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on the politics tab to find everything there. >> uma: laura ingle, live from new york. thank you so much. >> thanks. >> uma: senate candidate christine o'donnell is responding to claims she doesn't have a college degree. this week, right here on fox news, o'donnell says her diploma was held up because of unpaid tuition bill. and she didn't have a "trust fund" to pay for her college education. her campaign showed that she does indeed have a degree. as for wednesday, on report on back taxes, o'donnell says the i.r.s. is mistaken and the remaining ballot has been paid and the primary is held september 14. o'donnell owes much of the success to tea party express but will she have the same result as miller in alaska or be the hayworth? will they embrace the tea party candidates if they are elected? joining us is the author of "boiling mad: inside tea party america." kay, thank you for joining us. there is a growing division within the republican ranks that the tea party candidates may be a big headache for the establishment g.o.p. who may not embrace the tea party agenda and aren't used to bei
, laura ingle is live, and what is the lawmaker proposing. >> reporter: good morning, we are talking about tom moriarity's proposal, that would create a secure internet based voting system for active duty members of the military serving overseas who in the past as you said had a hard time getting the votes in on time and this year, 33 states are allowing millions of overseas and military voters to use some form of electronic voting hoping to make the system more efficient. >> it's a cumbersome process for someone overseas, serving in the military to get an absentee ballot and have to apply to the county clerk and the county clerk has to send the ballot and they have to fill it out and send it back and oftentimes, this may get lost in translation, and it may not get back and -- in the a timely manner and may not be counted until after the election. >> and the numbers back them in, percentage wise more members of the military are registered than civilians and, the votes are counted at a much lower rate than those by the general public an 39% of americans overseas said they did not even get t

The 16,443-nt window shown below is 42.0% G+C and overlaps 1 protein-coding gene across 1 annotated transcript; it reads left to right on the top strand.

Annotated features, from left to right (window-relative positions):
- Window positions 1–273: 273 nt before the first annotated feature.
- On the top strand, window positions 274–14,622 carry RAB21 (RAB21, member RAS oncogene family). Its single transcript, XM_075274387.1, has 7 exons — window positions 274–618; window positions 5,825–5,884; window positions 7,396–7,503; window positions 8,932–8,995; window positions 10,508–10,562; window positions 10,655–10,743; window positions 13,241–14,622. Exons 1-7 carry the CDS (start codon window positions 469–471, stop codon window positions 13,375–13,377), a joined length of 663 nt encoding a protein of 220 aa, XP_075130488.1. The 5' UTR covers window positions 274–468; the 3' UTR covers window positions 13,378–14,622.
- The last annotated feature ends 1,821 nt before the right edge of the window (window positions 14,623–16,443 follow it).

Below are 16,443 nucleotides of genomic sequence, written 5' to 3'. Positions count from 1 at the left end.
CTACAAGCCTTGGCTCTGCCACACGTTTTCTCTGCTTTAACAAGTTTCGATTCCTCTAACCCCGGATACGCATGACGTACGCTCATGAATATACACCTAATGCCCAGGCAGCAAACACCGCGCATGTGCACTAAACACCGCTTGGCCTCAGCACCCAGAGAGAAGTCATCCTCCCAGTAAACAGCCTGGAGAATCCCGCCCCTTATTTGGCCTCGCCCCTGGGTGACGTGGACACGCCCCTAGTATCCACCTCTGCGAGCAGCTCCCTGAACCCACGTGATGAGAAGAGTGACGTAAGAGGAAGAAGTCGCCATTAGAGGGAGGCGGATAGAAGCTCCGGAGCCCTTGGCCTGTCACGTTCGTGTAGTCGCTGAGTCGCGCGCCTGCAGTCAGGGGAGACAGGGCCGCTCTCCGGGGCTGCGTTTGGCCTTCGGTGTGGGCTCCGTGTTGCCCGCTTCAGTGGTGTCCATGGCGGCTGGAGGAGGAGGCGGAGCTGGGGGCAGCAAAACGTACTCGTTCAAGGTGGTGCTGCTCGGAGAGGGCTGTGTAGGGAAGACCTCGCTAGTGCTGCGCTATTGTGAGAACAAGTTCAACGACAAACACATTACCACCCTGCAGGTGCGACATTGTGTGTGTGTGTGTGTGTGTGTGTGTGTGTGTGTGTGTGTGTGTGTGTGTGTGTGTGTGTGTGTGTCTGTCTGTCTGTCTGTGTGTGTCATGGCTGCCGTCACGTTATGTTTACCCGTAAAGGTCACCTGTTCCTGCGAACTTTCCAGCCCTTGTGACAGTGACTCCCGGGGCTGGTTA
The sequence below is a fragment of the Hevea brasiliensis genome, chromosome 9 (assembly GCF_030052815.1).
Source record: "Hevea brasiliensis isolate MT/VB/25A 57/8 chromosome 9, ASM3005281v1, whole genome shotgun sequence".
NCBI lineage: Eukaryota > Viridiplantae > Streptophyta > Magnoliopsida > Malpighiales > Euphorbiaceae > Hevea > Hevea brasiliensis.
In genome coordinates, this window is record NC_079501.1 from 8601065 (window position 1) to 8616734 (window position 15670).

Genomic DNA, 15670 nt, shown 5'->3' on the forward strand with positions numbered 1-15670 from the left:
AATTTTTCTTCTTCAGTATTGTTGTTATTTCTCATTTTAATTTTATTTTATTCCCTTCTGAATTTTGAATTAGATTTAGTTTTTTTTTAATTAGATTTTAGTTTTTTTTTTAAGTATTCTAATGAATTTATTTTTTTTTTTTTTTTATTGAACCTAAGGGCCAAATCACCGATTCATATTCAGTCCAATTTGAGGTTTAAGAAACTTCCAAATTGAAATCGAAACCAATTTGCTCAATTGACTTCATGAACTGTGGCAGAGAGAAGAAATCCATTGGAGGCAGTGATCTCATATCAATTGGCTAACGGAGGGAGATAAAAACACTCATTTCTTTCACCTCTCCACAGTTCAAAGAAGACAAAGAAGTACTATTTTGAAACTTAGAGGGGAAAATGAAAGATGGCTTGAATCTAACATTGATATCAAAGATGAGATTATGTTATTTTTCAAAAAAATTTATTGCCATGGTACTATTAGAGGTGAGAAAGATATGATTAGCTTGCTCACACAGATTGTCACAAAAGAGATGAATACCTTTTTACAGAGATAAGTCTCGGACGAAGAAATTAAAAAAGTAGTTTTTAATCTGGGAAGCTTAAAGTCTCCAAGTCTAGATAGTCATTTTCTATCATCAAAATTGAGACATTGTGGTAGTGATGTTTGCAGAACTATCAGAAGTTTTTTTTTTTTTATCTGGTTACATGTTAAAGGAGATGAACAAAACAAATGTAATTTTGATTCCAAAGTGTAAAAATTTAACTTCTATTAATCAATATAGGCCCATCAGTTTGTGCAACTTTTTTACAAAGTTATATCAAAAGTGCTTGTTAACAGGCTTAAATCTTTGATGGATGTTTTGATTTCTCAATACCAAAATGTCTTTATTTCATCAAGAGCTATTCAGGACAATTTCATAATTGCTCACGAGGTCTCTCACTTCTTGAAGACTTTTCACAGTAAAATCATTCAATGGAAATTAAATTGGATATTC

overseas. laura ingle is live across the new york newsroom with this story. what is this new effort? >> reporter: hi jenna. assemblyman paul moriarty in new jersey a proposing a pilot program to come up with an internet-based voting system that would allow active duty members serving overseas to cast ballots, something that's been a problem in the past, but cyber security experts feel the internet isn't 100 percent safe and say that e voting is susceptible to -- susceptible to hack tprapbd awe assemblyman moriarty says there's ways around it. >> we process billions of dollars of transactions through the internet safely and securely every day and every week, why can't we do this for our military to make it safe and secure for them to vote while they serve us overseas? >> online voting could also reduce human error, preventing incidents like the infamous hanging chads of 2000, jenna. jenna: laura, are any states already doing this? >> there are a lot of different states trying out different things. right now 33 states are actually allowing millions of overseas and military voters to
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